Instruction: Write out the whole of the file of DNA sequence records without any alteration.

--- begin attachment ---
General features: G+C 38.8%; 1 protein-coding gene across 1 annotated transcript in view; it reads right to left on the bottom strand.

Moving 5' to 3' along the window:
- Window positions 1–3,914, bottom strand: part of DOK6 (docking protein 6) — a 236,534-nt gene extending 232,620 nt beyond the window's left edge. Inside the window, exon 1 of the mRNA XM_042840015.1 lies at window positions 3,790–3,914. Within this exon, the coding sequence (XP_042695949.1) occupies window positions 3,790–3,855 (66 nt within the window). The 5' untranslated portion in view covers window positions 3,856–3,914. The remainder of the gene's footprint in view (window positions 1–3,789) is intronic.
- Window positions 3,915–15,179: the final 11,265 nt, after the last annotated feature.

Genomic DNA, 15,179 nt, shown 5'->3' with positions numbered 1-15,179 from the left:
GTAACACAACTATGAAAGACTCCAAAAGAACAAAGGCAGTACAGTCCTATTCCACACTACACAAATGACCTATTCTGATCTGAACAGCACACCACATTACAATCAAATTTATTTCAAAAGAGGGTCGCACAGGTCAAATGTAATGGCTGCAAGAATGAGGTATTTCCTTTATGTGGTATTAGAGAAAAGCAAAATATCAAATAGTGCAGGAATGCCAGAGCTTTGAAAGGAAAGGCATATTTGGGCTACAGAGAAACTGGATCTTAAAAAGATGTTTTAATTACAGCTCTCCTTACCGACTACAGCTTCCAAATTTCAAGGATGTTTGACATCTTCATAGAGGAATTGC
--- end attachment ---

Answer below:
General features: G+C 38.8%; 1 protein-coding gene across 1 annotated transcript in view; it reads right to left on the bottom strand.

Moving 5' to 3' along the window:
- Window positions 1–3,914, bottom strand: part of DOK6 (docking protein 6) — a 236,534-nt gene extending 232,620 nt beyond the window's left edge. Inside the window, exon 1 of the mRNA XM_042840015.1 lies at window positions 3,790–3,914. Within this exon, the coding sequence (XP_042695949.1) occupies window positions 3,790–3,855 (66 nt within the window). The 5' untranslated portion in view covers window positions 3,856–3,914. The remainder of the gene's footprint in view (window positions 1–3,789) is intronic.
- Window positions 3,915–15,179: the final 11,265 nt, after the last annotated feature.

Genomic DNA, 15,179 nt, shown 5'->3' with positions numbered 1-15,179 from the left:
GTAACACAACTATGAAAGACTCCAAAAGAACAAAGGCAGTACAGTCCTATTCCACACTACACAAATGACCTATTCTGATCTGAACAGCACACCACATTACAATCAAATTTATTTCAAAAGAGGGTCGCACAGGTCAAATGTAATGGCTGCAAGAATGAGGTATTTCCTTTATGTGGTATTAGAGAAAAGCAAAATATCAAATAGTGCAGGAATGCCAGAGCTTTGAAAGGAAAGGCATATTTGGGCTACAGAGAAACTGGATCTTAAAAAGATGTTTTAATTACAGCTCTCCTTACCGACTACAGCTTCCAAATTTCAAGGATGTTTGACATCTTCATAGAGGAATTGC